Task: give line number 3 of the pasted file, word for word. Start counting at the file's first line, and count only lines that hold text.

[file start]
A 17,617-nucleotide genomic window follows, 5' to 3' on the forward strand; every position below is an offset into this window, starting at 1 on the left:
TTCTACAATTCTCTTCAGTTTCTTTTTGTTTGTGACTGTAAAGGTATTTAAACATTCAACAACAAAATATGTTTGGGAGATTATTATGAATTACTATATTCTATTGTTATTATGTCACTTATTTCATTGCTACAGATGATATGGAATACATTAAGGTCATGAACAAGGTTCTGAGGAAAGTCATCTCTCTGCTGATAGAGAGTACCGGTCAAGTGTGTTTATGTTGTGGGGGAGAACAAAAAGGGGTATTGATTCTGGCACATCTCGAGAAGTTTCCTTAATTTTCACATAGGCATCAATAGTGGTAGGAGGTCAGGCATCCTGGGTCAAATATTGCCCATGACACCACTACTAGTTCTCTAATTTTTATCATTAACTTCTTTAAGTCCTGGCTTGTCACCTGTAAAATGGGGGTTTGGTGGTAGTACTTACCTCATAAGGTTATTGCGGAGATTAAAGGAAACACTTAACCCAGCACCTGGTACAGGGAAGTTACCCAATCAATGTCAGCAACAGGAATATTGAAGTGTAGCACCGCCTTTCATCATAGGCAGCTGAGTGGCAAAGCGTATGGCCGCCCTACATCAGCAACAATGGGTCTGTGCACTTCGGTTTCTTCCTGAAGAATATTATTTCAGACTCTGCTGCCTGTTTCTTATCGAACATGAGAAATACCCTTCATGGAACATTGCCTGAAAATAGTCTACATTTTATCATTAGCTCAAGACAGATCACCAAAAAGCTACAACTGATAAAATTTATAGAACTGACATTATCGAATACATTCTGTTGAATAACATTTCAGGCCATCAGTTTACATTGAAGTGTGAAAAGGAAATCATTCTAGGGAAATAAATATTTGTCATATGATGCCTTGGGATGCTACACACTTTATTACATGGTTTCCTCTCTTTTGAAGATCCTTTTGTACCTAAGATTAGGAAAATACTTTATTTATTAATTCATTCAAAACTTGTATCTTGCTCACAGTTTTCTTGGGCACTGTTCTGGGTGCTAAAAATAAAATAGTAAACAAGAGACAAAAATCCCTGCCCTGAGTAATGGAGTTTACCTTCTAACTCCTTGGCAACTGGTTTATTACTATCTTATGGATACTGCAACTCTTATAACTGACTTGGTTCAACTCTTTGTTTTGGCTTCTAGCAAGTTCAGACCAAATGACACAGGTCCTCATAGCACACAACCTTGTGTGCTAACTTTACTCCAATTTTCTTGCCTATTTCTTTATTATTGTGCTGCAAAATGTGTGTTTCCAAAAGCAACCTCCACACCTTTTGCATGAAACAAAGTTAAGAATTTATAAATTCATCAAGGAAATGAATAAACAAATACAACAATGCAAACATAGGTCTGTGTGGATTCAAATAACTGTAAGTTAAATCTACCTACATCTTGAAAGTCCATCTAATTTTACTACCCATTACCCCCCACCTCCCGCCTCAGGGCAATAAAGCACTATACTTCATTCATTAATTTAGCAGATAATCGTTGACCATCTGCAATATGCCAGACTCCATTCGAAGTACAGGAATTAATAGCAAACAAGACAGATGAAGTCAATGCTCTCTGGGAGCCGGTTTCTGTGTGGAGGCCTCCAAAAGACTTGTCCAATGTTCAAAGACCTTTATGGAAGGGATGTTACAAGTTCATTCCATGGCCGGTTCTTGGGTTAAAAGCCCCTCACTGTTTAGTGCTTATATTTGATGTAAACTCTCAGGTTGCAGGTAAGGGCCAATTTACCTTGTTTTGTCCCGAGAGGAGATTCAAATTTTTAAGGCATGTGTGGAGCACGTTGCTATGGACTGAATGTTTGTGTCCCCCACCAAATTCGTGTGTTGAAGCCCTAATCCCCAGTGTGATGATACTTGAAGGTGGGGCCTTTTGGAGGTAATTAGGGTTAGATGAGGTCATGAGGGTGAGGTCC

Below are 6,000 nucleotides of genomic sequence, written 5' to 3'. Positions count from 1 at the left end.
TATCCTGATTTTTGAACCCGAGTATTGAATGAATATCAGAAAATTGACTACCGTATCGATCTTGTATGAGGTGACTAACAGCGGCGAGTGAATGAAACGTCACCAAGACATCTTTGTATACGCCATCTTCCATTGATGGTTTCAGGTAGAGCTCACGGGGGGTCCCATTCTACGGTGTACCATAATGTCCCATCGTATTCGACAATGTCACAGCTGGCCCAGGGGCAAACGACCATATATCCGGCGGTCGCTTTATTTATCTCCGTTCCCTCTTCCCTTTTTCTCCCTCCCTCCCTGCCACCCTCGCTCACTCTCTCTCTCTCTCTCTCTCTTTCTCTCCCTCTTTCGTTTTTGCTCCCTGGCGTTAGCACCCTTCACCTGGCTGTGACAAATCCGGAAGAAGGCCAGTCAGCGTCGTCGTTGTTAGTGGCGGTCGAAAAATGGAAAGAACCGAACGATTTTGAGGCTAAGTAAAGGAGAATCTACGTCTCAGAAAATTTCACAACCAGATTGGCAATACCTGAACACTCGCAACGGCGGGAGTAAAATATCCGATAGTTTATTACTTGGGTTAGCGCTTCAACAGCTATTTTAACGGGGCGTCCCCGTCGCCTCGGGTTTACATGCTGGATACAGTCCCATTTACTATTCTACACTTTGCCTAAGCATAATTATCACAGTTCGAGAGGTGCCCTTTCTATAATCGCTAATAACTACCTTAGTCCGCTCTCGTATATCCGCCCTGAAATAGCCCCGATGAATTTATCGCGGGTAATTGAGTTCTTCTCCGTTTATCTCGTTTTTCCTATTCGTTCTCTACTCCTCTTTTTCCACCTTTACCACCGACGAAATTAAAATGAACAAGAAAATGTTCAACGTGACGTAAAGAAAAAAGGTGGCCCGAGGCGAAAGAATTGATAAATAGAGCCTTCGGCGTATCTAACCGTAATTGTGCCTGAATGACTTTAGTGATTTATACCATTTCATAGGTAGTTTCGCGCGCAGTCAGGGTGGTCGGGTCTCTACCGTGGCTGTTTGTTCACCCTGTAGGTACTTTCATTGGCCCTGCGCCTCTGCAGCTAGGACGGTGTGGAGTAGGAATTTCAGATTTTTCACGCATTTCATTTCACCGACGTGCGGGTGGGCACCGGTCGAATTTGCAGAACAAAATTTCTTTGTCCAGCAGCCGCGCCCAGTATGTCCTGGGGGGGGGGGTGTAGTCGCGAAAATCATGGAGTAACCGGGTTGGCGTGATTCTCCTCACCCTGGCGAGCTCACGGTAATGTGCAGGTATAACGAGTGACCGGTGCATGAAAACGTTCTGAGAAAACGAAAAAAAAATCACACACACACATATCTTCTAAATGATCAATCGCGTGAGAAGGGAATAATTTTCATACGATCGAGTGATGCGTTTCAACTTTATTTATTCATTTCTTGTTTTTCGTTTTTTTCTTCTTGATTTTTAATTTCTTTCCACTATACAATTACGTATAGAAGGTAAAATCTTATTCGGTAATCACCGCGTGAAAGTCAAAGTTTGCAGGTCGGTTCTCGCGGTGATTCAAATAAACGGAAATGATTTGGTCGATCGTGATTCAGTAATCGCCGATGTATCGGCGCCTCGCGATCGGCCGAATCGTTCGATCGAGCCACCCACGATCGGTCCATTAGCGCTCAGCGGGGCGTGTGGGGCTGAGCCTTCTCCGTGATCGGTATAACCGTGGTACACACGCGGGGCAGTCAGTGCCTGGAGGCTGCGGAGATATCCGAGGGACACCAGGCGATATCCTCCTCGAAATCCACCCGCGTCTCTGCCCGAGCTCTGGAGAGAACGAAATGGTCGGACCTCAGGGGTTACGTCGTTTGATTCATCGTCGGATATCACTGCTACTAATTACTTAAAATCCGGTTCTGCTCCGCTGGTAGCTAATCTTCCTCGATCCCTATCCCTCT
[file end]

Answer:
Below are 6,000 nucleotides of genomic sequence, written 5' to 3'. Positions count from 1 at the left end.